It can be confusing choosing between an AWD and 4WD.
The two terms appear similar. There was a time when most of the vehicles were front wheel drives but modern SUVs opened the market to 4WD.
Cars have become more sophisticated and this has caused car users to find blurred lines between an AWD and 4WD. In this article, we are going to examine how the two transmissions operate.
An AWD car supplies power to the entire car wheels. It is both front and rear wheel powered. In some cars, the manufacturers have the car running on front wheel drive and then it will power the rest of the wheels when there is a traction requirement. This later is called automatic AWD. With an AWD you have two drivetrains.
A full time AWD has all the wheels powered at all times. Power to the car wheels is through multiple clutches, viscous couplings, and differentials. In an AWD, the driver does not need to engage the other wheels to operation. This is done automatically.
Many car users choose to purchase a car with AWD due to the added traction control. The car handles well in snow and muddy areas since you have power being supplied to the front and rear axles. Full AWD cars enable you to experience the full power of the car. Some people may prefer getting a car with part time AWD. In this instance, power is supplied to the front or rear wheels and you can engage the other two depending on the terrain you are driving in.
A four-wheel drive operates very similarly to the AWD. You have two drivetrains in the rear and front. In the AWD the driver has little control on the wheel operation. In the 4WD the driver can control traction and power through a series of car settings. If you want more traction you can choose a low setting while a high setting is ideal for snowy conditions. Just like the AWD, you have full or part-time 4WD.
In a full time 4WD you have power constantly being supplied to all the car wheels. The driver, however, has better control on which tires receive more power. Part-time 4WD cars are either front or rear powered. When you need full-time 4WD you just press the button and power will be delivered to all the tires. The market for 4WD cars has changed from trucks to luxury cars. They are however more expensive than traditional 2 wheel drive cars.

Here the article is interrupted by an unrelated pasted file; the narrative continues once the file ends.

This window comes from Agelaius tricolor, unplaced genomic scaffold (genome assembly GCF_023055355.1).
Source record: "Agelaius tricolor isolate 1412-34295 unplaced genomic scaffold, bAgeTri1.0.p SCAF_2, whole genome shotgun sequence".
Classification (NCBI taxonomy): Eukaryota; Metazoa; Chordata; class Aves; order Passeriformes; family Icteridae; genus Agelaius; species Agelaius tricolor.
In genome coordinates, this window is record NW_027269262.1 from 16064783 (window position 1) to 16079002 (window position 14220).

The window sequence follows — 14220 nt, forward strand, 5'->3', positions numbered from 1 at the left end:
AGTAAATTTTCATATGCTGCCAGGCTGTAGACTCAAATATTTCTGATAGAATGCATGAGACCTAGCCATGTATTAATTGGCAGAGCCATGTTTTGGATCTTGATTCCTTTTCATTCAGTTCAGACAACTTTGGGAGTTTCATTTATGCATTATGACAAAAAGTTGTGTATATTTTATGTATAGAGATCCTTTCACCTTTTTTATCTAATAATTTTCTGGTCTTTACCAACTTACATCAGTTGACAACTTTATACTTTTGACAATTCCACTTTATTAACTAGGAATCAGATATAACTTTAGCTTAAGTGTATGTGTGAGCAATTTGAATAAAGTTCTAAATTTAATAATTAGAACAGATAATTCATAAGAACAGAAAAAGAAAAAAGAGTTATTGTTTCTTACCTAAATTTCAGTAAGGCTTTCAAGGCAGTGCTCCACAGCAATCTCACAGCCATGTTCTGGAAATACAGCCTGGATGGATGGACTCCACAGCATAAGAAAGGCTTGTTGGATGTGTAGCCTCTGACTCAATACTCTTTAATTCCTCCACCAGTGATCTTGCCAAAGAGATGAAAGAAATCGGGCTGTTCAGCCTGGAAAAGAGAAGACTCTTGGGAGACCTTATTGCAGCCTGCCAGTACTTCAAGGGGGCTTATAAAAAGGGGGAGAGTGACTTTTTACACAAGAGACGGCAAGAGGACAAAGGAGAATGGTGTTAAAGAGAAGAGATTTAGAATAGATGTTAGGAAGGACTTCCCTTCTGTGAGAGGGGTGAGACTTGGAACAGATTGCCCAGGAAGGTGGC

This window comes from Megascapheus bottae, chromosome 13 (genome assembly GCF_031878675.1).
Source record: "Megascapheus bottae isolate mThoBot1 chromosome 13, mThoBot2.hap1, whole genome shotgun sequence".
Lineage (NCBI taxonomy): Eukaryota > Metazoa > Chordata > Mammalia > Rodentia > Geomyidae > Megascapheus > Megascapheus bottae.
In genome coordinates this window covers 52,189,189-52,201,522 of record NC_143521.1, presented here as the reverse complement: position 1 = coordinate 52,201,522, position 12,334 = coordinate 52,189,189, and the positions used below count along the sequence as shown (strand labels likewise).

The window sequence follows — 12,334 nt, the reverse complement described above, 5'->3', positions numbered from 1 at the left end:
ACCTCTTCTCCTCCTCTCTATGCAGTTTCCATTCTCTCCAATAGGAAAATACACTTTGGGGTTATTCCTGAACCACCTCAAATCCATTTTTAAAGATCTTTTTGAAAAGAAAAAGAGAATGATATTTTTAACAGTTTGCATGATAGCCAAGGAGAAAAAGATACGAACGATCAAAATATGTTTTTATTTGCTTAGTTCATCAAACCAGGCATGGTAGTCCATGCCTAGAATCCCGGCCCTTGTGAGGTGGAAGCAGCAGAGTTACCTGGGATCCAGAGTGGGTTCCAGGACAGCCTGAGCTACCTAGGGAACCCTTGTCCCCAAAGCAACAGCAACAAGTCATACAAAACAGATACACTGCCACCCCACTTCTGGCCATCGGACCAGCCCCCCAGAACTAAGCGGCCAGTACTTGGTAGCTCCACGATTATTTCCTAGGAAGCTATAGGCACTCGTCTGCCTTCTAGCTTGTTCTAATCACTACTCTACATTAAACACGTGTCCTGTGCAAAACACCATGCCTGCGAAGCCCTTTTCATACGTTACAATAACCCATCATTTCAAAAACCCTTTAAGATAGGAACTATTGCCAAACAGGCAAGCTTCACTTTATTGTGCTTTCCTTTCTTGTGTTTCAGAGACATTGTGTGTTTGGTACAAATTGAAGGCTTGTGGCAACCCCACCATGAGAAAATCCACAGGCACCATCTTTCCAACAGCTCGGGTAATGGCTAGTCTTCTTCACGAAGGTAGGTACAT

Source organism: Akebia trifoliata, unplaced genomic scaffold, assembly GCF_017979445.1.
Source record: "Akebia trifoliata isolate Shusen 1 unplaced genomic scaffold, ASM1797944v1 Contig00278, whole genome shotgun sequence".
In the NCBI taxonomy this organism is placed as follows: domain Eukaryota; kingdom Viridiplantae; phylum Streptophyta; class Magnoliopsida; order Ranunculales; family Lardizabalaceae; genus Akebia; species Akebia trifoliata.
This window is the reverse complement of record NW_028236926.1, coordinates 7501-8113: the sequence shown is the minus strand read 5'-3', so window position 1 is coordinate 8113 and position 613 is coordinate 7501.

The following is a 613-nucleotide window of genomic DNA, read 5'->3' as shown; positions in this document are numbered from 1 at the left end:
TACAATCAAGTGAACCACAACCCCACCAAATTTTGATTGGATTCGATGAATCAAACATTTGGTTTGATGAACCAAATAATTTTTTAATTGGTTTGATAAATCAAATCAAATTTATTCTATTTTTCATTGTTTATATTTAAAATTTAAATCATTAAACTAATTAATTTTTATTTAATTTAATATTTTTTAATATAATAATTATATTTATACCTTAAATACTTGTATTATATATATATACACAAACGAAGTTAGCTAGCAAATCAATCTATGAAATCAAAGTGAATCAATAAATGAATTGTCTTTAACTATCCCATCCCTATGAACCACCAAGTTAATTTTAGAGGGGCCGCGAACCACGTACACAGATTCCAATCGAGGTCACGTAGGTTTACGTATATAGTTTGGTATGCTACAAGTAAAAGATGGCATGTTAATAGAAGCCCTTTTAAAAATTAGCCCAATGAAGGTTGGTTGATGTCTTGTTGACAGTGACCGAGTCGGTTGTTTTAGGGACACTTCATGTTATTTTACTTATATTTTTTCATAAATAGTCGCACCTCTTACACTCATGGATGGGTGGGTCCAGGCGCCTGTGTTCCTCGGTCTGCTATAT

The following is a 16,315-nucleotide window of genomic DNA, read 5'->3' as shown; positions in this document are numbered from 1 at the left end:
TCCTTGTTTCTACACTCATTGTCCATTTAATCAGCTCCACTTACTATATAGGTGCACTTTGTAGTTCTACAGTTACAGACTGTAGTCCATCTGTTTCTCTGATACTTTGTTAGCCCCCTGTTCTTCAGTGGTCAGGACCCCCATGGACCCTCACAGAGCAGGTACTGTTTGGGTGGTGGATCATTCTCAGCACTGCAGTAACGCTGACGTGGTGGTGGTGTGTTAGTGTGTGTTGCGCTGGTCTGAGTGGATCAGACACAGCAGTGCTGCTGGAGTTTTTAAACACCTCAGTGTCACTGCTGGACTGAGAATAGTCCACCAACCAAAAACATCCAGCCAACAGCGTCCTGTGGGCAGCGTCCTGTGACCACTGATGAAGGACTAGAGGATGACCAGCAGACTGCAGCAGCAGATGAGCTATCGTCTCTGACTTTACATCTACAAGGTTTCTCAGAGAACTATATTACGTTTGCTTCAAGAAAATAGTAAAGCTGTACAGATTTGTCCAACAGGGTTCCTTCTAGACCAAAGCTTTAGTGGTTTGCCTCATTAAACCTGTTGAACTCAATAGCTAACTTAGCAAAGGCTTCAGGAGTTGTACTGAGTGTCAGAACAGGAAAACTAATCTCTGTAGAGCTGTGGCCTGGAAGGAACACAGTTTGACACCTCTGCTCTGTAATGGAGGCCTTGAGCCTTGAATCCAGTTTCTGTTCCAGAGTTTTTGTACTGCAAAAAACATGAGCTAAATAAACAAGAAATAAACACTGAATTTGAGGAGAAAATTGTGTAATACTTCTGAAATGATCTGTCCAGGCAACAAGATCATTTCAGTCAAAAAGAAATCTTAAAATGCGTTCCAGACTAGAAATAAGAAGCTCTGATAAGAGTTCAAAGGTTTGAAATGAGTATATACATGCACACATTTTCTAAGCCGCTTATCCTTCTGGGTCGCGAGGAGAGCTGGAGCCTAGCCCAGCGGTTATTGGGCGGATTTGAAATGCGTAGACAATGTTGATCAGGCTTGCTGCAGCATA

In a 4WD power is supplied equally to all the car’s wheels. This eliminates the need for vectoring. Power will be delivered from the engine then transferred to the wheels through the transmission.
All the power is divided equally through all the wheels through a transfer case. With these settings, the car offers excellent maneuverability in off-road terrain. However, this is not a great car for a daily commute. The steering is tedious due to power being supplied to all wheels.
Which is better AWD or 4WD?
As stated there is not much difference between the two. In fact, the names are used synonymously. AWD can be fitted in a variety of cars – especially sedans and SUVs. The cars are ideal for those who need some light off-road capabilities. If you are going to be using your car for city traffic you can go for the option that lets you change your settings to AWD. This is part-time AWD.
If you are looking for an enhanced off-road experience then we would advise you to go with a car that is 4WD. This offers more off-road capabilities and the car often comes with high ground clearance. You can ride a 4WD car in snowy or slippery conditions.
Most of the AWD in the market are part-time four-wheel drives. This makes them great for city traffic. You can engage the 4WD when going off-road. When it comes to most 4WD vehicles you will often the option of engaging 4 low or 4 high. When you engage all the wheels there is often some slip due to the high rates of speed. The 4 high settings compensate for the change in the rotational differential in the wheels.
In the 4-high you can go at high speeds on slippery surfaces. When the 4WD drive car is set at 4 Low you can maneuver rocky surfaces at low range. In 4 low you cannot move very fast without damaging the car. 4WD offers more off-road capabilities that AWD.
When a 4WD car has a part-time four-wheel drive you have intermittent locking and unlocking of the car’s differentials. When you lock one differential you are preventing the wheels from slipping on that side. You will find most trucks that have 4WD having a center locking differential. This enables the car to send power evenly between the front and rear axles.
AWD is often associated with cars that are crossovers between an SUV and sedan. These cars have part-time AWD. During city travels the car operates as either a front or rear wheel drive car.
When you are engaged in some off-road capabilities you can engage the AWD. 4WD drive cars have full off-road capabilities making them suitable for all terrain. You can adjust the wheels for 4 low and high. The drawback of a 4WD is that it adds unnecessary weight to the car and most of the cars are not fuel efficient. Your decision to choose a 4WD or AWD will depend on your primary terrain. In some cars, due to high horsepower, the car makers decided to make them AWD so that power is distributed equally amongst the wheels.